What makes Build UP’s model, both for education and revitalization, truly special, Martin says, is how it puts power in the community’s hands through one of its most valuable resources: its kids.
“Most of our solutions for community revitalization involve outsiders coming in with money, buying up property, driving up values—gentrification,” Martin says. “Here, we have kids in their own community becoming the solution and providing the solution with their own hands and minds to what’s holding the community back. They’re taking ownership in a figurative and literal way to say, ‘This is my neighborhood. I’m going to clean it up and take care of it.’ And when they finish the program, they are able to own a home and start building wealth … that changes the dynamic of their family for years to come.”
As Build UP takes on its fourth school year, expansion is on the horizon. The ball is already rolling for a second school in nearby Titusville, with Woodlawn and East Lake as areas of interest for the future. Martin intends to continue launching small schools (with a goal of 100 enrollees at each) in neighborhoods that need revitalization so that students work on and eventually own houses in the community they call home.
Calling on the Community
With so many moving parts, Build UP’s success largely depends on local partnerships and buy-in from the Birmingham community and beyond. As such, the program lists nearly 40 partners on its website, taking the saying “It takes a village” to task. Partners represent all aspects of society, including the public sector, industry and workforce, civic and nonprofit, faith-based, and education.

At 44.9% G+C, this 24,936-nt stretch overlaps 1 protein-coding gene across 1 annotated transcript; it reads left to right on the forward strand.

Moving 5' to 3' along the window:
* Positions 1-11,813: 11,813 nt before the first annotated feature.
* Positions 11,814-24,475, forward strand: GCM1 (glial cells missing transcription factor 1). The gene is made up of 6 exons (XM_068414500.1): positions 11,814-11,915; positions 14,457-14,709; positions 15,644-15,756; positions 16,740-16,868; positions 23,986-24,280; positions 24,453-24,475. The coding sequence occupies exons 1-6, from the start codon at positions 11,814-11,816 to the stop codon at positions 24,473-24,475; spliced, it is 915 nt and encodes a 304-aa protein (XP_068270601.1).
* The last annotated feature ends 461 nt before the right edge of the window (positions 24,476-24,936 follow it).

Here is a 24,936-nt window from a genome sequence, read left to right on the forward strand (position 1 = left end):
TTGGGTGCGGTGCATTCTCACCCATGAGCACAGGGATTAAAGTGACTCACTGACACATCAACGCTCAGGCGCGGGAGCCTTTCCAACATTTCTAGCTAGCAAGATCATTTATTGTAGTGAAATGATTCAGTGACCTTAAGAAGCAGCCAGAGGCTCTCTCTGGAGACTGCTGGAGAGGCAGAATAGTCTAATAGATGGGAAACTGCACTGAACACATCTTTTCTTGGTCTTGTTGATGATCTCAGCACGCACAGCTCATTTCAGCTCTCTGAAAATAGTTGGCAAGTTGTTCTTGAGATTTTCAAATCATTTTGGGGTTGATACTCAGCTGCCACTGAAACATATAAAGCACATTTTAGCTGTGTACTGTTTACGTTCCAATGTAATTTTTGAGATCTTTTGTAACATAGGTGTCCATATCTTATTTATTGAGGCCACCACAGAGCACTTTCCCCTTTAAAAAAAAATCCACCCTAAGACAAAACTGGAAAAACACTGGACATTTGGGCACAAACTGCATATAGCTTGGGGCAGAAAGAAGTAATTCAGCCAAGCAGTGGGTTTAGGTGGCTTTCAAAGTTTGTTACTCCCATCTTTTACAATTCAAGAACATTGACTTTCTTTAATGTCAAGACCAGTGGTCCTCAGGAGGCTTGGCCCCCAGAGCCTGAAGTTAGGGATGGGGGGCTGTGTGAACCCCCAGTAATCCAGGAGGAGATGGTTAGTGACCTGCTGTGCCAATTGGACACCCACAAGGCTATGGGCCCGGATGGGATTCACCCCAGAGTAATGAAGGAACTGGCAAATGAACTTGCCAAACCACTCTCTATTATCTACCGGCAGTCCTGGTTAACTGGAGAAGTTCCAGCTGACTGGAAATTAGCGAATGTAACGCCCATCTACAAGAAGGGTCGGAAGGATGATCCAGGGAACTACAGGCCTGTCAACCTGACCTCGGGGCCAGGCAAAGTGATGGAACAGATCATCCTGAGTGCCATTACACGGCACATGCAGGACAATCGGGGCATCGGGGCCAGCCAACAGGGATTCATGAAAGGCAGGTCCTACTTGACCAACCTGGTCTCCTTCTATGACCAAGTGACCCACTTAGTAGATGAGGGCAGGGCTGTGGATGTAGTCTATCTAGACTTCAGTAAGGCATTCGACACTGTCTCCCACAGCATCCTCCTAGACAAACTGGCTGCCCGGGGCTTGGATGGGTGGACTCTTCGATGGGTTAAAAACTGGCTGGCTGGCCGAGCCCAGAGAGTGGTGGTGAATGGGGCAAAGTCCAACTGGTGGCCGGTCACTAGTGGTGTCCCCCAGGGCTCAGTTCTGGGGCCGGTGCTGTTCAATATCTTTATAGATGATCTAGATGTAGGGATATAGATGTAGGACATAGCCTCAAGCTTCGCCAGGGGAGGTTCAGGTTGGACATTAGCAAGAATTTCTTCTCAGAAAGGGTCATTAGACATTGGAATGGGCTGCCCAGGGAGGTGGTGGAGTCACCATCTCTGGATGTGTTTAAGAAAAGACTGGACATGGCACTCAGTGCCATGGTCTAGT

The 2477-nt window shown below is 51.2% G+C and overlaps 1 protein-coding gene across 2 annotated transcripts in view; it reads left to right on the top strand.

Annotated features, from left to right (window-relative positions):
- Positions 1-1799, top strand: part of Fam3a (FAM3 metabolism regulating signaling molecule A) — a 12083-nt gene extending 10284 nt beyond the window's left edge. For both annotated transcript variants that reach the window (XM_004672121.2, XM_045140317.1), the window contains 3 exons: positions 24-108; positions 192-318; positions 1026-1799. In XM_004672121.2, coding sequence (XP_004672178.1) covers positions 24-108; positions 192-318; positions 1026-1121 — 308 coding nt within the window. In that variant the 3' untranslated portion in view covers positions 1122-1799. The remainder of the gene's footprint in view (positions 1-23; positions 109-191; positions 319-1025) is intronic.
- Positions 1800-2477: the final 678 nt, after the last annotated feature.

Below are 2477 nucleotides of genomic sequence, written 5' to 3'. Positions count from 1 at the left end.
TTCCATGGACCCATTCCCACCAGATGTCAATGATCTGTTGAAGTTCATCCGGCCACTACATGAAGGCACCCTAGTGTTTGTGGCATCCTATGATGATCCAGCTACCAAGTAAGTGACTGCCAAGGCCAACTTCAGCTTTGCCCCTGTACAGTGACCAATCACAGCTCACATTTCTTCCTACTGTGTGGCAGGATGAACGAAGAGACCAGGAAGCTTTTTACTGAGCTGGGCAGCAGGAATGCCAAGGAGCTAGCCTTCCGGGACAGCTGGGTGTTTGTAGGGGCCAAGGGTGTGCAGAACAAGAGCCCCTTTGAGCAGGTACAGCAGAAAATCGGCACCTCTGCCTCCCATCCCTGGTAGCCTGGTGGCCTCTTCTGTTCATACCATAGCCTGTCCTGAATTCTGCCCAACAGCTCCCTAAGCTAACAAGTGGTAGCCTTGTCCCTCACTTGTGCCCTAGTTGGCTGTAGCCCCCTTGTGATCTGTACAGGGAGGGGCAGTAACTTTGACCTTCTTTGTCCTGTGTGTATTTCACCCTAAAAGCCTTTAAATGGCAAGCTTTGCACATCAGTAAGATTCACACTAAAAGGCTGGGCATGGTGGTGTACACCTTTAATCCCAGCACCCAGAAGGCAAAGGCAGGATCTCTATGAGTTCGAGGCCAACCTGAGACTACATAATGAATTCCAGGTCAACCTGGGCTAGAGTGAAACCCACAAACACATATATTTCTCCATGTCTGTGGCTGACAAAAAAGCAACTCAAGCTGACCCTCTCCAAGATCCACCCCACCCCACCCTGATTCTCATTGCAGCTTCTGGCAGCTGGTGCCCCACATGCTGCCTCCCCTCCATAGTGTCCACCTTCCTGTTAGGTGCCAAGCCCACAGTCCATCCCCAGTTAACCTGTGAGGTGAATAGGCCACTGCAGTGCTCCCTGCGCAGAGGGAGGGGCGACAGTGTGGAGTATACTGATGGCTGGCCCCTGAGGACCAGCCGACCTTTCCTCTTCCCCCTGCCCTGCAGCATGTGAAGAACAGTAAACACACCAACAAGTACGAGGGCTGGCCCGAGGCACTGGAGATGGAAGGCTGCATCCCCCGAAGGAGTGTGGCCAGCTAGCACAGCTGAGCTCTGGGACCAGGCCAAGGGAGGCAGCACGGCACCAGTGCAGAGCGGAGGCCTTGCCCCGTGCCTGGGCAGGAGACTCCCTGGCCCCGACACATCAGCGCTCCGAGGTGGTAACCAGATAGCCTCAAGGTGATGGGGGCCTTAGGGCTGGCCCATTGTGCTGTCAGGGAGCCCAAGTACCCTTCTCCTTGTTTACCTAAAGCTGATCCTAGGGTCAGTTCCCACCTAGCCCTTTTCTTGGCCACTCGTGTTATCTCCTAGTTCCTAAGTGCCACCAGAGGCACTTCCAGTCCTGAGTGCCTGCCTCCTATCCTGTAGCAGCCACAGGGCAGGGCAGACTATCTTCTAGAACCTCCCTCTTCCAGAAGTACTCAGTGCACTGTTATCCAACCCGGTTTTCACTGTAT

“We put way too much of this burden to educate young people on teachers’ shoulders,” Martin says. “Build UP is all about partnering with everyone to provide our youth with everything they need, while also taking some of that burden off teachers.”
It’s a different type of partnership than many organizations and businesses are used to entering, but one that could lead to permanent positive change.
Mark Martin (Caleb Chancey/Contributed)
“We’re asking entities to do things very differently and not just throw money at the problem, but actually step up and help develop our young people to be your future employees, and that’s a different ask,” Martin says.
For a student base that’s all at or below the poverty line, private school tuition isn’t feasible. Outside of the money students earn to put toward their tuition via the apprenticeship part of the program, Build UP relies on generous public and private funding to keep students in school. Last year, Build UP was selected as one of five Fannie Mae Sustainable Communities Innovation Challenge winners, which has enabled them to begin plans to expand the program outside of the state.
But it’s not just big corporations that can make a difference. Thanks to the Alabama Opportunity Scholarship Fund, private citizens can redirect up to half of their state income tax burden directly toward tuition fees for Build UP students. Students are eligible to receive $10,000 each year, which along with other funding secured by the program allows them to go to school for one year. To learn more, visit bamaworksfund.org. Martin says that for the past two years, the program hasn’t maxed out the $30 million cap simply because people don’t know about it.
After a year that brought uncertainty and upheaval for students and educators across the United States, Build UP has continued to challenge the status quo, rebuilding our education model and rebuilding communities—brick by brick.